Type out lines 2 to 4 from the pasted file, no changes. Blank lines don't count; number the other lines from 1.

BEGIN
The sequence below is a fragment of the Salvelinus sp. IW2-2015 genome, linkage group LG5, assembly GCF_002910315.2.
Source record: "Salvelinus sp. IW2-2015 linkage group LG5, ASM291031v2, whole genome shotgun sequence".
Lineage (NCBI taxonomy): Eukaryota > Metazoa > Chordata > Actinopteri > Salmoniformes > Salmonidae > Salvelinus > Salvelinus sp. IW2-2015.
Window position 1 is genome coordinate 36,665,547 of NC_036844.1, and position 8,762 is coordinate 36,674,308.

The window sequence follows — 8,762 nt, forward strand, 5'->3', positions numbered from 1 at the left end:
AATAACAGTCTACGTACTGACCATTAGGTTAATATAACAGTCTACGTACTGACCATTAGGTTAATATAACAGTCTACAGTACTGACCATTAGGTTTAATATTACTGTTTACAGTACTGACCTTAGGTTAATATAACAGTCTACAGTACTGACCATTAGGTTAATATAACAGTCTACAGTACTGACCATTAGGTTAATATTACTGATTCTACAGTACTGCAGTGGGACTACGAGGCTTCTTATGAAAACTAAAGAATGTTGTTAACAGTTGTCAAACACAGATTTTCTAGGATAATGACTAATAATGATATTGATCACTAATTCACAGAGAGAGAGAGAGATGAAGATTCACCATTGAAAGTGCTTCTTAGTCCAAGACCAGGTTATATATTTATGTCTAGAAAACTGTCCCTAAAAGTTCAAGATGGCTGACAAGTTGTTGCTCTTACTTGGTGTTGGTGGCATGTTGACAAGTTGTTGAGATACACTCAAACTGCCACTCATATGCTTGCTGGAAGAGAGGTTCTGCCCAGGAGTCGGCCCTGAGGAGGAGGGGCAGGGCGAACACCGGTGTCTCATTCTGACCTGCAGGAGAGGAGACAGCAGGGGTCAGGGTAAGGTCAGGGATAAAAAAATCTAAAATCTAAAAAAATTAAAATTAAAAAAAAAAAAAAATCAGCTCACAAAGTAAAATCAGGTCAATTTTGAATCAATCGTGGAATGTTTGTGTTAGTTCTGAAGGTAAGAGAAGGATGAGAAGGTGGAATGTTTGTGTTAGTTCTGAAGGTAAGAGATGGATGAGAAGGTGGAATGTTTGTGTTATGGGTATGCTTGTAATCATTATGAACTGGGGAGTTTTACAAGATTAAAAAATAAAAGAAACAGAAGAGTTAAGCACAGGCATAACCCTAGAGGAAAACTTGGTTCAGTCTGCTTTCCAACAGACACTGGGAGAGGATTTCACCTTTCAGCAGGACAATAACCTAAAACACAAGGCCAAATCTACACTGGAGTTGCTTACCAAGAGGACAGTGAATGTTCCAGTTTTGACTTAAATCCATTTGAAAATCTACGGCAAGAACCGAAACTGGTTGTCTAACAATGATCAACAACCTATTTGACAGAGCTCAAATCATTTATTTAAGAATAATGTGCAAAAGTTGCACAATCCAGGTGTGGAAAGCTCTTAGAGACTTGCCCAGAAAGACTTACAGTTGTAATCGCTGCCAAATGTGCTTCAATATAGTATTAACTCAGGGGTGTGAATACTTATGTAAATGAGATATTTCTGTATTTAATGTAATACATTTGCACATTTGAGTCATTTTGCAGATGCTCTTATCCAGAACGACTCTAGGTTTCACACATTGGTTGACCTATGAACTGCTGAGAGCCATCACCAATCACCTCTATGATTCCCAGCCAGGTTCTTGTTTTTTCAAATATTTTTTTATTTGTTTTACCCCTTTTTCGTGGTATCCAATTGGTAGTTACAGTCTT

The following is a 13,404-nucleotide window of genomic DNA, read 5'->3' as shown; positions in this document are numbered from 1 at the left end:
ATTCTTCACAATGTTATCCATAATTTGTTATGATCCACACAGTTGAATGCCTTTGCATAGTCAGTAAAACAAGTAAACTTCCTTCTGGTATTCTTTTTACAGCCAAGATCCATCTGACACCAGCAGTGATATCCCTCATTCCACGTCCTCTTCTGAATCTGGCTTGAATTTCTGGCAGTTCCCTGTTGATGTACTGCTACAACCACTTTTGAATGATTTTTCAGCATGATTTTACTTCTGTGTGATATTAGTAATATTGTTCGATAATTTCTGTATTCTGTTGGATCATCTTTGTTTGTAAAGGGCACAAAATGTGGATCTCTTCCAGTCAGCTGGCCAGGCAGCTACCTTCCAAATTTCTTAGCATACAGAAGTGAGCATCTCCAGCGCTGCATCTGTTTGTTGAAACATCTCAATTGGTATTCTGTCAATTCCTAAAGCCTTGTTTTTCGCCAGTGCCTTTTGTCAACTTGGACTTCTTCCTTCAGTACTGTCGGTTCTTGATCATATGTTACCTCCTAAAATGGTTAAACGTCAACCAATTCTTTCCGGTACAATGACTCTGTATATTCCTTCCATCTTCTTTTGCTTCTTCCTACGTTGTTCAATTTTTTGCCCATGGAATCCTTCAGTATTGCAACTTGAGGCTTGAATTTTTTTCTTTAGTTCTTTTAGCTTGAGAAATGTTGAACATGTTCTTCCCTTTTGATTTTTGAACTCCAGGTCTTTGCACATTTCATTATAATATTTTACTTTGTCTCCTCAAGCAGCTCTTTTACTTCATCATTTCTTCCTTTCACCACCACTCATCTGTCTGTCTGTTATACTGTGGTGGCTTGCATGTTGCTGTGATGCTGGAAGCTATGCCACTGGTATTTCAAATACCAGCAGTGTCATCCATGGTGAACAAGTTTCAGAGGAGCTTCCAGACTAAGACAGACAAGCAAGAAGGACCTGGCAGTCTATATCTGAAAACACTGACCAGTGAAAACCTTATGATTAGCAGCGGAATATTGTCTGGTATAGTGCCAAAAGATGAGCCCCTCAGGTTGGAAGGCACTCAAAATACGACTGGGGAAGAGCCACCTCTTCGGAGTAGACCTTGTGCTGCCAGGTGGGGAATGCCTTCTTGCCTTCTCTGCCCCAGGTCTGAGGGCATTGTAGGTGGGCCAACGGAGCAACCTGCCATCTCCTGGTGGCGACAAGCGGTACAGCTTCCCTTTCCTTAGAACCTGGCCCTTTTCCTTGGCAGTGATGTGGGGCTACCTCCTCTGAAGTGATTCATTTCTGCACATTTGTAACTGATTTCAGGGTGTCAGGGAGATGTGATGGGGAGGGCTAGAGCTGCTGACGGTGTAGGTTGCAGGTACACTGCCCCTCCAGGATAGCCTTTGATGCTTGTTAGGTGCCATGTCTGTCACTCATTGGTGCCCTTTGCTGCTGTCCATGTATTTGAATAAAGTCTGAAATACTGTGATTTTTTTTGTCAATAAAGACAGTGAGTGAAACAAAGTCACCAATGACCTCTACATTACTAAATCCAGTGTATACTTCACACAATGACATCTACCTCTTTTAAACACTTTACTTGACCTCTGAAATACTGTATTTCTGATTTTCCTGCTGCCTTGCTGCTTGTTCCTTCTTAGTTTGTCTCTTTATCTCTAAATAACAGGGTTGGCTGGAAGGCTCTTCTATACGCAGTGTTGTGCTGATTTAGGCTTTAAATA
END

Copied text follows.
Source record: "Salvelinus sp. IW2-2015 linkage group LG5, ASM291031v2, whole genome shotgun sequence".
Lineage (NCBI taxonomy): Eukaryota > Metazoa > Chordata > Actinopteri > Salmoniformes > Salmonidae > Salvelinus > Salvelinus sp. IW2-2015.
Window position 1 is genome coordinate 36,665,547 of NC_036844.1, and position 8,762 is coordinate 36,674,308.